A license will be required for exports, reexports, and in-country transfers of cybersecurity items to all destinations except Canada. Further, no license exceptions will be available except for exports to or on behalf of the U.S. government. In addition, BIS will have a licensing policy of presumptive denial for items that have or support rootkit (i.e., masking the existence of processes or programs and allowing the user to gain privileged access to a computer) or zero-day exploit (i.e., taking advantage of a security vulnerability before it becomes known to the vendor so that there is no time to fix the problematic code) capabilities.[3]

Cybersecurity items will be classified under the newly defined cybersecurity Export Control Classification Numbers (ECCNs), even if they have encryption functionality. However, such products still must satisfy the EAR’s normal encryption rules, including registration, review, and reporting requirements.[4] Encryption products that meet the “cybersecurity” criteria will no longer be eligible for License Exception ENC, a fairly sweeping exception to BIS’s licensing requirements. Nonetheless, BIS has indicated that it anticipates granting broad authorizations for exports to certain types of end-users and destinations in an effort to counterbalance the loss of the use of this license exception.   

Industry members are encouraged to submit comments on the proposed rule, which are due by July 20, 2015. Of particular interest are comments addressing the number of additional license applications companies will be required to submit, including for products that are currently eligible for license exceptions and products currently classified as EAR99; any negative effects that this rule will have on legitimate vulnerability research, audits, testing, or screening; and any potential detriment that this rule may have on industry’s ability to protect networks.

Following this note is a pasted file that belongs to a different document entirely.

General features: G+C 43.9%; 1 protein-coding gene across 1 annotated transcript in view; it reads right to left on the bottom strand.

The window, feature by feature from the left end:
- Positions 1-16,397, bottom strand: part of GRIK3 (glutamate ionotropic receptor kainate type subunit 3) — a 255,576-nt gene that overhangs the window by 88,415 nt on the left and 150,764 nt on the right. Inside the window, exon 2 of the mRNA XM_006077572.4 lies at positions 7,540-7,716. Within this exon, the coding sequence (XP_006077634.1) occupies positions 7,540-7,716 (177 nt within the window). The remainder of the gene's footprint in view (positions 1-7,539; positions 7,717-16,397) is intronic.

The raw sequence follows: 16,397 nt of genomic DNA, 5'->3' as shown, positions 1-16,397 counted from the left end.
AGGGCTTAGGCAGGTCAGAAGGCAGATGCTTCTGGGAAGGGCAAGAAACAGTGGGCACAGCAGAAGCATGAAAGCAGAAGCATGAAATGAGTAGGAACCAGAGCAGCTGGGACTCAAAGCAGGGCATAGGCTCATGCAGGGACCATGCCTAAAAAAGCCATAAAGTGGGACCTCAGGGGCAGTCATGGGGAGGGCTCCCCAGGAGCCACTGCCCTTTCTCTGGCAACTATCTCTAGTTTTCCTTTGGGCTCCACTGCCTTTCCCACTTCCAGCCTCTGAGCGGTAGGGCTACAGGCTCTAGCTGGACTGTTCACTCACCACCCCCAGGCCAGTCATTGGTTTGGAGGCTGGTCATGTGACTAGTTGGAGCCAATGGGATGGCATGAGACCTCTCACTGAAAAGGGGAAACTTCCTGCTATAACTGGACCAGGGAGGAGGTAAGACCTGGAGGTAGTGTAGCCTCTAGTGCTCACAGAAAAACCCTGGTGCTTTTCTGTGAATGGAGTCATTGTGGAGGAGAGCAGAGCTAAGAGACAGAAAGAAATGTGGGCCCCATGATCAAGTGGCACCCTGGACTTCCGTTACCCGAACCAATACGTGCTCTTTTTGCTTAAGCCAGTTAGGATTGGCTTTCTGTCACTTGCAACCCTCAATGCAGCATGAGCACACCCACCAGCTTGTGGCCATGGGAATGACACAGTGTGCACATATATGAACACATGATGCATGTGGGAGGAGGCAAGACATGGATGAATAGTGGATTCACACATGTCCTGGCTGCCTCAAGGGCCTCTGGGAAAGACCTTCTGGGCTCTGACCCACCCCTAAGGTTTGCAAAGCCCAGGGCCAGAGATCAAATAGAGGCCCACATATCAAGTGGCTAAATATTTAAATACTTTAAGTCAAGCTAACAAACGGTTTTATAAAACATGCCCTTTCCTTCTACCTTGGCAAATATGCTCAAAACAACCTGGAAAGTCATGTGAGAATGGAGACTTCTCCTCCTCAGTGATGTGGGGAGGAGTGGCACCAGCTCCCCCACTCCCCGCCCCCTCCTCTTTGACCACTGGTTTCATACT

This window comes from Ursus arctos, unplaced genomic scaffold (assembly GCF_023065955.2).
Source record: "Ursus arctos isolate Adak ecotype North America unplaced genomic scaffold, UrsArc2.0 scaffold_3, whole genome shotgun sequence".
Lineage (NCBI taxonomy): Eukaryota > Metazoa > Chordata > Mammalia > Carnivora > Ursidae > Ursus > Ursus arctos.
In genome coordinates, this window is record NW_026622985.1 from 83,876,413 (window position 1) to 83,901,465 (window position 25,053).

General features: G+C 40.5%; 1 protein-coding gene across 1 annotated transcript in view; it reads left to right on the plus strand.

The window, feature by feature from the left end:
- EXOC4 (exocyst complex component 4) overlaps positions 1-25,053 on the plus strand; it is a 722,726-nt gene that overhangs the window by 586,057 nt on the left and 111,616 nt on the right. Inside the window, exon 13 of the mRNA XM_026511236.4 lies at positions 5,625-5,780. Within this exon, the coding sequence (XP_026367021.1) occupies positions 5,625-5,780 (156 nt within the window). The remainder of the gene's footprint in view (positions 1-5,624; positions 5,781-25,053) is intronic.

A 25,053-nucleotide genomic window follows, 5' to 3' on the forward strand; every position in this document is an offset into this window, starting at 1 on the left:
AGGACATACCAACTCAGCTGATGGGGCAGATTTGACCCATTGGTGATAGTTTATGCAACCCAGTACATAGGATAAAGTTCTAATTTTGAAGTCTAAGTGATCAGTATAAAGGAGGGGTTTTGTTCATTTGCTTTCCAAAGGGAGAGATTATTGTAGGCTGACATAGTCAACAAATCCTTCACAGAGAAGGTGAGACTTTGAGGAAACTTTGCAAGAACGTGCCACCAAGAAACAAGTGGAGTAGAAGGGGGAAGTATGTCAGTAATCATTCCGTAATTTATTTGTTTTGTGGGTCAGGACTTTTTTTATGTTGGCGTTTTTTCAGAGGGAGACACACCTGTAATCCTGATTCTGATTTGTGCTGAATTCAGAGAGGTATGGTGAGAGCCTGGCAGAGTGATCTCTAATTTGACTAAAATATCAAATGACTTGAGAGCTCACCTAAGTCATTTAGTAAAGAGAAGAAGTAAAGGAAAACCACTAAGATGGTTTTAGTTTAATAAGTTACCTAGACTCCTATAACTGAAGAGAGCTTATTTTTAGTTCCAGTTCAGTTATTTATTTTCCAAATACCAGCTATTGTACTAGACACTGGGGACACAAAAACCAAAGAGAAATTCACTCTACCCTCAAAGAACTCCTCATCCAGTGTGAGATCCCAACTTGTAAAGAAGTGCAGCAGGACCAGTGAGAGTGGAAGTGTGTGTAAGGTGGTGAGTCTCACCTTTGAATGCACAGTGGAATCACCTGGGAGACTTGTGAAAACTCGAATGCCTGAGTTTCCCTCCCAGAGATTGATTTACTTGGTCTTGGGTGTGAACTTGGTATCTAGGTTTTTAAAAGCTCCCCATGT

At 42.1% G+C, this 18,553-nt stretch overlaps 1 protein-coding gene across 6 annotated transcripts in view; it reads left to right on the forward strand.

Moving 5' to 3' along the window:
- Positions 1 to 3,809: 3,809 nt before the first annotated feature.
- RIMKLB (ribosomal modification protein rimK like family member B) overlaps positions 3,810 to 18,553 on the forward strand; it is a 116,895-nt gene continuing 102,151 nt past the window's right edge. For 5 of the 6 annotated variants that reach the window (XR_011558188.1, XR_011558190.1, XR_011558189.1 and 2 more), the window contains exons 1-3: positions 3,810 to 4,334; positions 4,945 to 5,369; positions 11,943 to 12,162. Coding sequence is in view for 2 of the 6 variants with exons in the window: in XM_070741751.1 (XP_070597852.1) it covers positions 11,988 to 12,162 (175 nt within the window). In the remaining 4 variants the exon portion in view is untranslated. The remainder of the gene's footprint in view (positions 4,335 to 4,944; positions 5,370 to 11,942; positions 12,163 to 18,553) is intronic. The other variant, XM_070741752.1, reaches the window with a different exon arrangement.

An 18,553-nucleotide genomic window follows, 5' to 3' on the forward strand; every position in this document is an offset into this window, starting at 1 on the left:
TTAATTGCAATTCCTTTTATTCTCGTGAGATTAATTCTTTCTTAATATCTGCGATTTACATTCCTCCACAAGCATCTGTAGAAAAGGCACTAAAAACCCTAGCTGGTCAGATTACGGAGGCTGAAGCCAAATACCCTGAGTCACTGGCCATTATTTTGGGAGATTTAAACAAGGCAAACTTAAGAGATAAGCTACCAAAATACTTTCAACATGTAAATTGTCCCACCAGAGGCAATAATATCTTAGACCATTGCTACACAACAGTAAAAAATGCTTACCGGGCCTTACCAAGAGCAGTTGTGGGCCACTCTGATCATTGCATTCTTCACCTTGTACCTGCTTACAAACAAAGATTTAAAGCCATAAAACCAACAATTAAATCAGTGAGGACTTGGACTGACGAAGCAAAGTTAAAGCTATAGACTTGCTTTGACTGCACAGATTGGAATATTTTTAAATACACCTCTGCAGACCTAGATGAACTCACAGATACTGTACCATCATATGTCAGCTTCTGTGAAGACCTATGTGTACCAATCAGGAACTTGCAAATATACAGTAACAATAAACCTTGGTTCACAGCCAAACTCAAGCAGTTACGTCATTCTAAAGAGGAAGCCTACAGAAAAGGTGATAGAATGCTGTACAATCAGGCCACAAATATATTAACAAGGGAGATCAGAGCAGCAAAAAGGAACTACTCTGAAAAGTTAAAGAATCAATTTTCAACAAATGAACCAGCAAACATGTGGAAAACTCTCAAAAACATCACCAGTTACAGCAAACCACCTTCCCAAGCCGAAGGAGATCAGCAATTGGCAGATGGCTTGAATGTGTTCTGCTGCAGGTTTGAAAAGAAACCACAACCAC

[1] Wassenaar Arrangement 2013 Plenary Agreements Implementation: Intrusion and Surveillance Items, 80 Fed. Reg. 28,853 (Dep’t Commerce May 20, 2015) (proposed rule, with request for comments).

[2] An IP network communications surveillance item must perform all of the following on a carrier class IP network (e.g., national grade IP backbone): (a) analysis at the application layer (e.g., Layer 7 of Open Systems Interconnection (OSI) model (ISO/IEC 7498-1)), (b) extraction of selected metadata and application content (e.g., voice, video, messages, attachments), and (c) indexing of extracted data. It also must be specially designed to carry out all of the following: (a) execution of searches on the basis of hard selectors (i.e., data or set of data related to an individual, such as family name, given name, email or street address, phone number, or group affiliations), and (b) mapping of the relational network of an individual or of a group of people.

[3] On the other hand, license applications for controlled cybersecurity items that do not include or support rootkit or zero-day exploit capabilities will be reviewed favorably if destined to a U.S. company or subsidiary not located in Country Group D:1 or E:1, foreign commercial partners located in Country Group A:5, or government end-users in Australia, Canada, New Zealand, or the United Kingdom.

[4] An encryption classification review will be required as a prerequisite to any license application for a cybersecurity item with encryption functionality.